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I worked for a company where the following circumstances held:

  • sprints were two weeks long
  • on each new sprint, the team I was heading was changing in members.
  • on each new sprint, the team changed completely codebases (that is, on one sprint, they worked on software Foo using python and Qt, on the next sprint, they had to work on software Bar with Javascript and React, and on the third sprint, they had to work with terraform and node). Developers were mostly junior.
  • none of the team members had any knowledge of the code, so planning was pretty much a big game of guesswork as we could not give an effort value to code and goals we knew nothing about.
  • During one of the sprints, the team was performing work on two unrelated codebases at the same time. I internally divided the team in two, as their work was completely orthogonal.
  • End of sprint were treated as deadlines.

The results were poor, but I am unable to say what of the above elements are expected and I simply could not cope with them due to lack of experience in these circumstances, and which are completely broken and the poor results are the consequence of forces outside my control.

Given the scenario, what is the possible course of action to salvage the situation as much as possible?

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    What you are describing looks like a sequence of 2-week projects. That has nothing to do with scrum. – Bart van Ingen Schenau May 17 at 14:24
  • @BartvanIngenSchenau that's pretty much my analysis as well – Stefano Borini May 17 at 15:40
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It feels like there is a lot more context to the story to get a full perspective, but what you are describing is not Scrum at pretty much any level.

First, changing teams (while not expressly forbidden by Scrum) is deeply problematic as it prevents the team from ever norming and self-organizing (which is a requirement in Scrum).

Changing products and codebases is not completely uncommon, but to that degree is kind of absurd. This isn't a Scrum issue per se. It's just common sense that this has a massive toll and there better be some amazing value to pay that kind of price.

Similarly, dev team members with no experience every sprint is a situation that no one could think was a good idea. Imagine getting a new kitchen of cooks that have never used that kitchen before and don't know the menu every night. It might make an amusing gameshow, but I'm pretty sure a restaurant that ran that way would go out of business in a week.

Your split team question is tricky. I mean, you shouldn't have sub-teams in Scrum. You want shared ownership and splitting the team inhibits that. On the other hand, other things destroyed any code ownership so this point seems moot.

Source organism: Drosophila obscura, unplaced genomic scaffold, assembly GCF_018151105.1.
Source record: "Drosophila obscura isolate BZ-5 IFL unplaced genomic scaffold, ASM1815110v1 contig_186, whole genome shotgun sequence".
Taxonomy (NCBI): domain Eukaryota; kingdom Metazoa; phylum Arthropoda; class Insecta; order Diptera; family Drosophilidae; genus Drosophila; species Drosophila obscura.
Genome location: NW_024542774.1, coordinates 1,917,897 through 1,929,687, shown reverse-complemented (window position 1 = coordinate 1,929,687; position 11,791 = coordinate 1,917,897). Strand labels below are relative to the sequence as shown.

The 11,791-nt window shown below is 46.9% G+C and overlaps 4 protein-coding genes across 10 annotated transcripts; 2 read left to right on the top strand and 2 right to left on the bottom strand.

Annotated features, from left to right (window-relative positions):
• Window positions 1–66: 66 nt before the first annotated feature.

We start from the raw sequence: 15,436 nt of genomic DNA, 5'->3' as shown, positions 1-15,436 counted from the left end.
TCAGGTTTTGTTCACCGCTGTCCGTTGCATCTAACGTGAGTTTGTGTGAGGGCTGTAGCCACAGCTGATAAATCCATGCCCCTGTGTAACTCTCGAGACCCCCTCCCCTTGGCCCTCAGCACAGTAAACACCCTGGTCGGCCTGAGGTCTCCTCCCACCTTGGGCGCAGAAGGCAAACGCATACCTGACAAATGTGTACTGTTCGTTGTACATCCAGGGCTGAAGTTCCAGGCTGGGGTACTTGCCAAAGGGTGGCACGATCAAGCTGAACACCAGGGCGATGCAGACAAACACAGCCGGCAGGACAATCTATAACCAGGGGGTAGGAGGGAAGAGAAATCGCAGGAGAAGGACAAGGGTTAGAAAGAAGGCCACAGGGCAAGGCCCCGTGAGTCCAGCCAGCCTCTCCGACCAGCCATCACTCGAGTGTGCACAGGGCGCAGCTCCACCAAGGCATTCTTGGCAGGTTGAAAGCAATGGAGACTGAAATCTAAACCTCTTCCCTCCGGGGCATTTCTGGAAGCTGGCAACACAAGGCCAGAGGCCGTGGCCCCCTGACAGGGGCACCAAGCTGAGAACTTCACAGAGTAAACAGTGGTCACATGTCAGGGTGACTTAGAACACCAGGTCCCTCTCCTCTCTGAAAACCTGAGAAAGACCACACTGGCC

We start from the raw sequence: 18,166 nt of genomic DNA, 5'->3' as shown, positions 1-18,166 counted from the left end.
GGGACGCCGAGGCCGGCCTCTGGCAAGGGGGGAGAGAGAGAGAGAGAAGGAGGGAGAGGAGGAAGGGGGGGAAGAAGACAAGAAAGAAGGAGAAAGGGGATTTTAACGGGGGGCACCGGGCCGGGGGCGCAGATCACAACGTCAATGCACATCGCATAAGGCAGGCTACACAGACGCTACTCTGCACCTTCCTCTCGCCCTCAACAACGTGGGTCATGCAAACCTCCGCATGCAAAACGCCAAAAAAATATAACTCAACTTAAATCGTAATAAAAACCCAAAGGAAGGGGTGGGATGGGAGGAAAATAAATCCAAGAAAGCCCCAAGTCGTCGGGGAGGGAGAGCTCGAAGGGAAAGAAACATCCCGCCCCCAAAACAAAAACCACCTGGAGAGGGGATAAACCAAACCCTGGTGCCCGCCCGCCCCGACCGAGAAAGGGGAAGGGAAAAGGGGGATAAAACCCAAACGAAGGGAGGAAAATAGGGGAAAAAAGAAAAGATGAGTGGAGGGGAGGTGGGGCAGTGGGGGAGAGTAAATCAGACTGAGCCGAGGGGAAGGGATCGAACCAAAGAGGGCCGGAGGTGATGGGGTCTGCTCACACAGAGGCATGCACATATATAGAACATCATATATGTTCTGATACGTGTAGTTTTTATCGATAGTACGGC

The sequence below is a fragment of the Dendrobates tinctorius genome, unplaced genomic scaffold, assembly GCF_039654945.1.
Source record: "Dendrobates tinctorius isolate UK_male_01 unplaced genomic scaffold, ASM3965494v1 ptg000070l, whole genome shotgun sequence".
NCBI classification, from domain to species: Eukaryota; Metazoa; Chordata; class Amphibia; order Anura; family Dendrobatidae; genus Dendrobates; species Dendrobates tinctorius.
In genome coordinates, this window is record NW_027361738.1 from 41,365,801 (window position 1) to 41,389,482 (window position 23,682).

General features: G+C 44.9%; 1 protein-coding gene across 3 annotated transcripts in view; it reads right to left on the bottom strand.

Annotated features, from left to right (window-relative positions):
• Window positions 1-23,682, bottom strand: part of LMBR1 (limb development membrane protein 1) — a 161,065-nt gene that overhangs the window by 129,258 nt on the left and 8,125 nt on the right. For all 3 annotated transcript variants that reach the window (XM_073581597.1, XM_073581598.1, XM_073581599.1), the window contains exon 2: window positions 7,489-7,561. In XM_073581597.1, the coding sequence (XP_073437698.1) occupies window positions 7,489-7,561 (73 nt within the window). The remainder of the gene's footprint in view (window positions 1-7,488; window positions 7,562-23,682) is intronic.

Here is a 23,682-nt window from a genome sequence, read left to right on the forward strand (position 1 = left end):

Finally, the deadline thing. This is perhaps the only nuanced point here. There is a sort of commitment for the end of the sprint. The team does try to meet the sprint goal and not doing it too often is problematic. That is different than a deadline though as the term deadline implies more significant consequences than I think anyone would recommend in Scrum.

Oh, 2-week sprints are fine.

There's a lot of theory under the surface here about empirical process control, emergent design, and adaptive product development that these things you mention sabotage, but really, this situation is so off the rails it's hard to even talk about those points in a way that connects effectively to this context.

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As Scrum Master, it's your job to explain Scrum to the business. It sounds as though Scrum as has been shoe-horned onto an existing set of processes & practices, and expected to give all the usual benefits, but without conforming to the basics that Scrum demands - stable teams, mastery through practice on a given system. You need to go back to your stakeholders, and explain how the process is broken. Even if you set it up as a kanban system, to allow more flexibility and perhaps smaller teams of developers working on projects more continually, this might help. Best of luck.

  • It did not seem that the business was very receptive. – Stefano Borini May 21 at 10:25
  • if your persuasive powers did not work, I guess 3 options: 1) work on your persuasive powers 2) make the best of a bad job and consider that the project you are working on is not agile in any shape or form, but sit down with your team and identify small improvements that you can make over time to make things more manageable for them and you 3) walk away. if the company is that dis-respective to its people, it's not worth working for. – Jo Silverton May 22 at 12:09

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